International is playing a bigger role in the success at K-Swiss Inc., a trend that is driving sales higher, building margin, and fueling bottom line gains. Wall Street reacted positively to the trend as they shook off concerns over a declining U.S. order backlog and the continued impact of Foot Locker’s pullback from the brand in hopes that the International gains build additional earnings gains for the company.

For the third quarter, the International gain was driven by a 69% increase in Europe, which also had a 98% increase in backlog at the end of the period. The U.K. and Benelux were both called out for strong performances, but Germany remained a struggle. The region was said to be profitable for the quarter and “on track” to be so for the year.

Sales in Asia were up 51% in the quarter and backlog was up 44% at period-end. Much of the gains in Japan were attributed to the new distributor relationship with MoonStar. Sales in Japan were said to be up 35% over the prior-year period.

A big chunk of the sales increase for the third quarter also came from increased at-once orders, another reason margins were higher. At-once orders were 35% of sales in Q3 versus 30% in the year-ago period, due primarily to a concerted effort by the sales team to sell off the excess inventory the company held at the end of second quarter.

Chairman and CEO Steven Nichols said the goods weren’t closed out and hinted that much of the goods were sold off with as little as an extra 5 points in discount, indicating that they were able to liquidate it at “very favorable prices”.

Third quarter sales to Foot Locker made up 22% of the total quarter business versus 30% in Q3 last year, indicating a 27% decrease in sales to the company’s largest customer. Business with all other customers was up 26%.

Perhaps that new reality — and the increase in at-once sales — led to the increase in average selling price to $24.70 for the quarter.

The Classics category saw sales increase 15% for the period, with Classic Originals increasing 18% and Limited Edition product growing 10% for Q3. Children’s category sales were up 11% for the period, Tennis was up 17%, led by a 21% increase in Traditional Tennis. The Training category was down 10% in the quarter.

Total future orders dipped 0.6% at the end of Q3, with U.S. futures falling 10.1% to $153.9 million and International futures jumping 70.8% to $38.8 million.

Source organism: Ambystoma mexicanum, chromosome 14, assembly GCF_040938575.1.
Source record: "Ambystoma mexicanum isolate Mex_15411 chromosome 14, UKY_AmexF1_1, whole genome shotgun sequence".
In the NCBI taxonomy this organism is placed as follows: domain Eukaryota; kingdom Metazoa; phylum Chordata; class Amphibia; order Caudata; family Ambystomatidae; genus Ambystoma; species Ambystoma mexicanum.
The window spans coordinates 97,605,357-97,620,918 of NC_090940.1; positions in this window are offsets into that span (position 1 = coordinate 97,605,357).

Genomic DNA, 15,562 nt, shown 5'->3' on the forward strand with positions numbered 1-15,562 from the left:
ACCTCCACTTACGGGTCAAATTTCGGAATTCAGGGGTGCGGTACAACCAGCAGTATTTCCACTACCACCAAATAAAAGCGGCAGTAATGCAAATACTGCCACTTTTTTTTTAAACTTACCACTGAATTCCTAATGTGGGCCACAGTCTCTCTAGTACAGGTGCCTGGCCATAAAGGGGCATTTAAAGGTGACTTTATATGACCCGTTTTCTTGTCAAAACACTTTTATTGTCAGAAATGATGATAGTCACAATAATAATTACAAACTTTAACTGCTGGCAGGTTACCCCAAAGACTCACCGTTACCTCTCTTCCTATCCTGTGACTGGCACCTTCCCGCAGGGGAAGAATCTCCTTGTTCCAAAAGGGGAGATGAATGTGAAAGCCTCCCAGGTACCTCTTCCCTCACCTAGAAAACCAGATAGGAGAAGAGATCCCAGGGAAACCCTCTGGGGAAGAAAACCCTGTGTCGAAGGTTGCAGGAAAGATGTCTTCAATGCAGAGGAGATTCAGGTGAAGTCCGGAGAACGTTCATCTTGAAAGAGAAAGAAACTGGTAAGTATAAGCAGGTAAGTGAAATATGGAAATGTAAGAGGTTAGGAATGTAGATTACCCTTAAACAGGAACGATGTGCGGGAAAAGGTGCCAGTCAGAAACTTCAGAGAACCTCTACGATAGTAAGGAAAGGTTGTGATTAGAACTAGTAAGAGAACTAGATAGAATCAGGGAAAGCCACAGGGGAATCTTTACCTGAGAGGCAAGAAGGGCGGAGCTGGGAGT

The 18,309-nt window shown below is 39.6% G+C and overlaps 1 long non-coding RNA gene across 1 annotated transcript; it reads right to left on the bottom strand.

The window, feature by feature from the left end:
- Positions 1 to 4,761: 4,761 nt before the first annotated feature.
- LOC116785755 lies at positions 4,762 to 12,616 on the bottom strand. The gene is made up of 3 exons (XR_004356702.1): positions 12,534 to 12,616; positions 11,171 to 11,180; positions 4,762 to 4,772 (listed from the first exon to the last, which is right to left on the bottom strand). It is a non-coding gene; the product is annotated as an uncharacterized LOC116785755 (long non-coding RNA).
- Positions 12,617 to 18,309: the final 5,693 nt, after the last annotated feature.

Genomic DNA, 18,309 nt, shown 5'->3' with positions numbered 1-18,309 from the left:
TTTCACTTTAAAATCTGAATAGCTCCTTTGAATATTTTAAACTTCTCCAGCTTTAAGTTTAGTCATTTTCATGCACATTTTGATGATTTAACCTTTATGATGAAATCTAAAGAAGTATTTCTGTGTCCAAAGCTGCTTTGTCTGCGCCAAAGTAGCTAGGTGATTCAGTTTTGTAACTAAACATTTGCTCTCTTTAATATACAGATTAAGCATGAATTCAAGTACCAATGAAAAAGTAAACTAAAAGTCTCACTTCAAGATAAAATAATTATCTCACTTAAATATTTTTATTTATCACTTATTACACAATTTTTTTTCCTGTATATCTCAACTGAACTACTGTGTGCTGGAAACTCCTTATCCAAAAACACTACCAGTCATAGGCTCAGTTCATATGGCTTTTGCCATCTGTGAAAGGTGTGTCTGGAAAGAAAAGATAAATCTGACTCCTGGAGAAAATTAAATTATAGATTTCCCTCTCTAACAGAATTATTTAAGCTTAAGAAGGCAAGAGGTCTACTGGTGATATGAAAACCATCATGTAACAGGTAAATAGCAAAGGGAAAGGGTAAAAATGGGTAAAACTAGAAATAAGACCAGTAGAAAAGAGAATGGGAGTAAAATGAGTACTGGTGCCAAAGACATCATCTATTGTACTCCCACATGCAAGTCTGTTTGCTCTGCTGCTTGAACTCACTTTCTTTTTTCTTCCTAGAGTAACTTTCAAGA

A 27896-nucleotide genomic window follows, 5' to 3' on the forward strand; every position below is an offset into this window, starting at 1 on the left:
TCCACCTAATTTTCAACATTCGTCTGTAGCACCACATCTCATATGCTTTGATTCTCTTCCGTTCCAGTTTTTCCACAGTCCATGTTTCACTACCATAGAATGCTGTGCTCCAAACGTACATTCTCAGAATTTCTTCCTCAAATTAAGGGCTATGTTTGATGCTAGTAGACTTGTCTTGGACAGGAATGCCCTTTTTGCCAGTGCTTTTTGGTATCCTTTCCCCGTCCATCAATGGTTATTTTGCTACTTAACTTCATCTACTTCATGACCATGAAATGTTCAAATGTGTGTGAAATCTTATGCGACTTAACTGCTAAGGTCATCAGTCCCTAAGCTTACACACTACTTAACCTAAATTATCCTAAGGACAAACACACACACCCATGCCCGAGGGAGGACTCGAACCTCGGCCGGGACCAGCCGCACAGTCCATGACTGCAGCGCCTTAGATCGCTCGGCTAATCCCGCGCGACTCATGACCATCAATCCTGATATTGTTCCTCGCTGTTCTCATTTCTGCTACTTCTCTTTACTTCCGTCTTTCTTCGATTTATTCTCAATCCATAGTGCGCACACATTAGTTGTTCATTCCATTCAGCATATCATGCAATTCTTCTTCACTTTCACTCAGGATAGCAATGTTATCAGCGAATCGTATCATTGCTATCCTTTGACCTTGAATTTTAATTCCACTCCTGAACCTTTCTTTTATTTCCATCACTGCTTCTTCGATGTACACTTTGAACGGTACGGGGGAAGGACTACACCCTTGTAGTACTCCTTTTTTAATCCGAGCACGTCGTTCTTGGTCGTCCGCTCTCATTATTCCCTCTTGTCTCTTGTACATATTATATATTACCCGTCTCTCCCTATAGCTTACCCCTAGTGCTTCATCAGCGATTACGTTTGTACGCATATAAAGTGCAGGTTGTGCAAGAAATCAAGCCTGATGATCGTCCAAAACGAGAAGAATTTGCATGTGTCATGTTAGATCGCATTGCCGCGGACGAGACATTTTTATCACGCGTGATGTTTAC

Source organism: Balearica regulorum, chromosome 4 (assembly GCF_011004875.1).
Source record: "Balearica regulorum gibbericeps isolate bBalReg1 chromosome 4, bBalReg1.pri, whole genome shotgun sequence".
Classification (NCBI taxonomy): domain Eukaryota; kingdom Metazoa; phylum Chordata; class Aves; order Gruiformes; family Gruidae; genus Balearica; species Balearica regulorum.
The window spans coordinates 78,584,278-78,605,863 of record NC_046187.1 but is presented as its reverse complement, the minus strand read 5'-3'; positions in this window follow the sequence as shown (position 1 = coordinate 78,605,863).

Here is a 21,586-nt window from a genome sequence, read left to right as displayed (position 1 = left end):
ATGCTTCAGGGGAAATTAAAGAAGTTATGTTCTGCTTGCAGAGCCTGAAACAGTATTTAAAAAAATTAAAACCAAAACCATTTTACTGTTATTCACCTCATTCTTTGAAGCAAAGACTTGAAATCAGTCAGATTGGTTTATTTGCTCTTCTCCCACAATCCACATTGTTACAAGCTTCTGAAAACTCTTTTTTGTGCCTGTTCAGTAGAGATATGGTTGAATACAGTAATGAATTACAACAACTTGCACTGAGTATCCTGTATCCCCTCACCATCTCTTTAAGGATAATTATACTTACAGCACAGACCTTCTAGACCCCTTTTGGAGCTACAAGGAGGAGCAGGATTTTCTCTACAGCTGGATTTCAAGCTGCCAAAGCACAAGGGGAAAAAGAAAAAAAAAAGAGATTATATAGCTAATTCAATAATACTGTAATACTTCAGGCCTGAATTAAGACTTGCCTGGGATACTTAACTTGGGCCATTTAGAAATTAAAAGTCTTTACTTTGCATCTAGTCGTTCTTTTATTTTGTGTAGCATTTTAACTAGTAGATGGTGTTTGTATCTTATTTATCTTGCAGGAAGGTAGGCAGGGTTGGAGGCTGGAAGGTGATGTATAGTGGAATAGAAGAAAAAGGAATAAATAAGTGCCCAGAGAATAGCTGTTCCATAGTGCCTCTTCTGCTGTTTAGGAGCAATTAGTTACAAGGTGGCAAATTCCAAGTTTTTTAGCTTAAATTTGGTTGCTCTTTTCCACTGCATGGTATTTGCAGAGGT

Foot Locker represented roughly 20% of the backlog compared with 25% at quarter-end last year. This would indicate a backlog decline of approximately 21% for Foot Locker, while futures for the balance of K-Swiss accounts rose about 5% for the six-month forward look.

The impact of the backlog decline appears to be felt hardest in Q1 and is due in part to what Nichols said was a lack of good product in the LE product. But the issue appears to be largely a Foot Locker one for that quarter.

Fourth quarter futures were up 0.6% to $76 million, but Q1 2005 futures were off 1.4% to $116.7 million. Foot Locker made up 20% of backlog in both quarters, versus 19% in Q4 last year and 33% in the first quarter order book. This would appear to indicate that Foot Locker Q4 backlog actually increased 5.9% versus last year, while all other accounts dipped 0.6% for the period. For the first quarter, the reverse is apparent, as it looks like Foot Locker futures declined about 38.5% for Q1, while all other accounts showed a 21.1% increase in futures for the period.

International backlog was up 108% for the fourth quarter and up 54% for Q1, while Domestic backlog was said to be down 10% for both quarters.

K-Swiss expects fourth quarter EPS in the range of 17cents to 21 cents per diluted share on sales of approximately $78 million to $82 million. EPS estimates assume gross margins in the 44% to 45% range. For full year, KSWS expects to see earnings in the $1.69 to $1.73 per diluted share range on sales between $473 million and $477 million.

Mr. Nichols said that he expects to see the Foot Locker business get back to where they want it to be by the back half of 2005.

>>> This is starting to look very familiar. Wasn’t there another brand recently that moved to build up a stronger International business as they saw their Foot Locker business decline? Seems to us they came through it looking stronger — and more profitable — in the end…